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Spring 2017 - Act•ionLine

In My View


Along with being an avid wildlife watcher, I’m an enthusiastic gardener, fixated on growing and nurturing plants, especially outside. How joyful it is when the two mesh, like last summer—while watering a row of hanging white geraniums with ivy, a sparrow hopped out of one of the planters and landed on a nearby lilac branch before scolding me for interfering.

I didn’t see the sparrow’s concealed nest until weeks later, after the parents and young had successfully moved on. I just stood there and marveled at its burrowlike construction.

Author and naturalist Stan Tekiela is equally fascinated by the lives and vocalizations of neighboring birds and devoted a beautifully photographed book to them called, Backyard Birds: Welcomed Guests at Our Gardens and Feeders. It’s a winner.

Sixty million U.S. residents feed birds in their yards, which Tekiela says reconnects urban and suburbanites with nature. In his new book, he offers intriguing observations, such as how small birds in forests, who are hard to see, sing complex, loud songs to stand out and attract a mate.

Unfortunately, in the eastern half of the United States, backyard bird populations have declined by 50 to 70 percent, struggling to reproduce with nesting habitat destroyed by the development of homes and shopping malls.

Clearly, habitat preservation is paramount, and the good news is we can help restore it by creating our own wildlife refuges—halting the use of harmful pesticides and converting our backyards into inviting nesting and feeding areas.

Most birds are seasonal feeders. In my backyard in Rowayton, Conn., nuthatches, with extra-long claws on their hind toes, hitch down tree trunks head first as they aim for my bird and squirrel feeder—“defying gravity,” Tekiela says.


Nuthatches actually spend lots of time searching for insect egg sacs during winter, which defies logic to me, but in freezing climates, insects lay thousands of eggs in sacs that survive the cold and hatch in spring.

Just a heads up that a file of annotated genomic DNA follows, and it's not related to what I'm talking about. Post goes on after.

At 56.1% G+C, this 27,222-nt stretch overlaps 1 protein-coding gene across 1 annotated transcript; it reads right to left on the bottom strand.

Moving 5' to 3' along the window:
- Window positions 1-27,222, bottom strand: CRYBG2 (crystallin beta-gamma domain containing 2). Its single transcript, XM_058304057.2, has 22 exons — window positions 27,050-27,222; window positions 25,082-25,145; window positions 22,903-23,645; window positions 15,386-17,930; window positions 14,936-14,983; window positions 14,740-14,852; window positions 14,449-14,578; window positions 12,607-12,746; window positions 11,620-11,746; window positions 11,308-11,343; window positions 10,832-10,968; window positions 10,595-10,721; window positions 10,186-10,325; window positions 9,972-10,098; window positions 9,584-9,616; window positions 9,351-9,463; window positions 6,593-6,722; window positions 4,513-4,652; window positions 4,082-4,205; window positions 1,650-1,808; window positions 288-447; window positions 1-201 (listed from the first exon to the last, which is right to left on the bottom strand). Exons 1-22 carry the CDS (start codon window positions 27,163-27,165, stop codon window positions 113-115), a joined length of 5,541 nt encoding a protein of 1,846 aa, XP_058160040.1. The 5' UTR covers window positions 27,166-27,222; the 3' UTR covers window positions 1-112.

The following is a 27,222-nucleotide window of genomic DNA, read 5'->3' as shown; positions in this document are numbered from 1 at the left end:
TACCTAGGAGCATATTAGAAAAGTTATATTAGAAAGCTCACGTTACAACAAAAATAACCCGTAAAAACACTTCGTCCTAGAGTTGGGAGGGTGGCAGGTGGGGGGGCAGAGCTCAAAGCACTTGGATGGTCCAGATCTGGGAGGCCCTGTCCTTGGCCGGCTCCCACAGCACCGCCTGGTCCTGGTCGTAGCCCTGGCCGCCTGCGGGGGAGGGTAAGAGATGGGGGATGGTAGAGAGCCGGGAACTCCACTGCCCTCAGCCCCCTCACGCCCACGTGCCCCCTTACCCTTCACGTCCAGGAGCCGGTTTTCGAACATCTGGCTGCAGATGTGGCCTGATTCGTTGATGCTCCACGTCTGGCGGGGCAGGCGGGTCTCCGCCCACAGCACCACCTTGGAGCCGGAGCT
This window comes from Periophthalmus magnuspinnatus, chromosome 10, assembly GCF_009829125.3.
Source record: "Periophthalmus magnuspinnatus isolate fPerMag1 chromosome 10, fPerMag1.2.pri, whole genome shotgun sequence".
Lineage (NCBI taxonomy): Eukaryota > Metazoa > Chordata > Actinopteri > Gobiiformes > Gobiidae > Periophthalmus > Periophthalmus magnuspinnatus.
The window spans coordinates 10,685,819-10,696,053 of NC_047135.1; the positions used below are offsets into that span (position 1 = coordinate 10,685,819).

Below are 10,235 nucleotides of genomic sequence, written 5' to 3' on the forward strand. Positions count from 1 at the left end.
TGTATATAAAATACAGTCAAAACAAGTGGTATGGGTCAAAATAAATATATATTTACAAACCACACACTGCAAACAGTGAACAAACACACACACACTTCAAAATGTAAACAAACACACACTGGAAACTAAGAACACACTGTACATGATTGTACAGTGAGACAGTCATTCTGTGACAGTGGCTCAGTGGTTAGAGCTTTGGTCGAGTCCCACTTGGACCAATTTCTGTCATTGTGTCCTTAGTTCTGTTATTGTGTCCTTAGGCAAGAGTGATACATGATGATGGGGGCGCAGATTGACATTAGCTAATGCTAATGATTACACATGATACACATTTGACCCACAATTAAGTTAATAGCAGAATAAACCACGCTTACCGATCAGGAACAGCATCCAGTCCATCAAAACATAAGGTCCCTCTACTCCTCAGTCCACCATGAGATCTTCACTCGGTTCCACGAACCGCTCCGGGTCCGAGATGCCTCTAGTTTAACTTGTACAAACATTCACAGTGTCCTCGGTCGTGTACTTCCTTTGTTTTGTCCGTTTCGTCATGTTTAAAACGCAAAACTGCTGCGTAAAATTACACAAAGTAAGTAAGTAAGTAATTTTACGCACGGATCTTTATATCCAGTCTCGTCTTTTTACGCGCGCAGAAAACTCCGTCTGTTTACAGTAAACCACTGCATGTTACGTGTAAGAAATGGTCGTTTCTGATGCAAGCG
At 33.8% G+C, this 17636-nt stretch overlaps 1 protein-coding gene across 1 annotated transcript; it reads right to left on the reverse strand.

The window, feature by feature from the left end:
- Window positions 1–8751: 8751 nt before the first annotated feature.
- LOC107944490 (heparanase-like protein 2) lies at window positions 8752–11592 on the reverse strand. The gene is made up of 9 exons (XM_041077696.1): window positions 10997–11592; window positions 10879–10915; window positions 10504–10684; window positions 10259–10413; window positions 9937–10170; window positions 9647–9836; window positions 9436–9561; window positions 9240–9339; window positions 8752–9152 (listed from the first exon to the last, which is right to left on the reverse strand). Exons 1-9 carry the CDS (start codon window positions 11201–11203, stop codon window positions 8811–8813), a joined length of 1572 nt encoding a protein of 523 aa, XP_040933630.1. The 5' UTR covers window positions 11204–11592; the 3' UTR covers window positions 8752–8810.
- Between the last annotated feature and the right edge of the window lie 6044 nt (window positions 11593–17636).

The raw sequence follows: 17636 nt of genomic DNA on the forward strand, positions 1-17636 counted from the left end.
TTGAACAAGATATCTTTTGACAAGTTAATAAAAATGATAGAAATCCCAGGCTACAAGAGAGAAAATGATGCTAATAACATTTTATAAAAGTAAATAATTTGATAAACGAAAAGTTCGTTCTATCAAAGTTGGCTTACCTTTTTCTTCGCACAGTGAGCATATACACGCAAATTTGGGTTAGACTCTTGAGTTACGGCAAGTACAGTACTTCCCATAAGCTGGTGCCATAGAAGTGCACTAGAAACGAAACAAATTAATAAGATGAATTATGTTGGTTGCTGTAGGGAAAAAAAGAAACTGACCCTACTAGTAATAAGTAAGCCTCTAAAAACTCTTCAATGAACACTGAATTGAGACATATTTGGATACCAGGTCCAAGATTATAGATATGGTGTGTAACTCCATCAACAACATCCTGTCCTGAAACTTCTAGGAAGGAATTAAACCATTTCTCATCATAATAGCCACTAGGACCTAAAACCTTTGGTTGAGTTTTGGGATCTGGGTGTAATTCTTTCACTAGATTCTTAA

We’d feel overwhelmed by insects if birds weren’t always hunting and eating them on tree leaves, and wherever else they can be found. During spring and summer, birds like northern cardinals, blue jays and rosebreasted grosbeaks feed their babies as many insects as possible, stacking them in the corners of their beaks.

Tekiela advises, “No matter how much you feed the birds, they won’t become dependent on your food supply. Birds have wings and they know how to use them! They will continue to forage for wild food even though your feeder may be full. When your feeder runs dry, they simply search for food in the wild like they did before you started feeding them.”

In cold climates, birds with regular access to food have higher survival rates—69 percent, and are in better shape in spring when they nest. This is also the time when most songs are heard.

Male chipping sparrows have one simple song and they perch high in trees and belt out a rapid chip note repeatedly—telling other males to stay out of their territory.

In contrast, brown thrashers sing more than 1,100 different songs, twice repeating each phrase. Northern cardinals and northern mockingbirds sing duets Blue jays play a critical role in forest regeneration by dispersing and hiding oak tree acorns, which means some sprout into oak trees— outpacing squirrels as accomplished oak tree planters. Birds also keep forests healthy by consuming leafeating caterpillars and other bugs.

At Friends of Animals, we’re occasionally asked for advice about what to do when you find a bird nest in an unexpected place if the parents are off the nest. The answer is: Look but don’t touch.

Female birds lay one egg per day or every other day, but parents don’t protect the eggs until after the entire clutch is laid. Most backyard birds spend around two weeks in the nest after hatching before they are out and about in your yard learning how to fly. It’s a vulnerable time for young birds, and Tekiela stresses the importance of leaving them alone and keeping pets away from them for a couple of days.


After the chicks learn how to fly, they will follow their parents around for two to three weeks This is one example of the wonder of nature Tekiela captures, while educating readers about our backyard bird neighbors, and the result is an intriguing book I couldn’t put down.


Learn more here.


Act•ionLine Spring 2017

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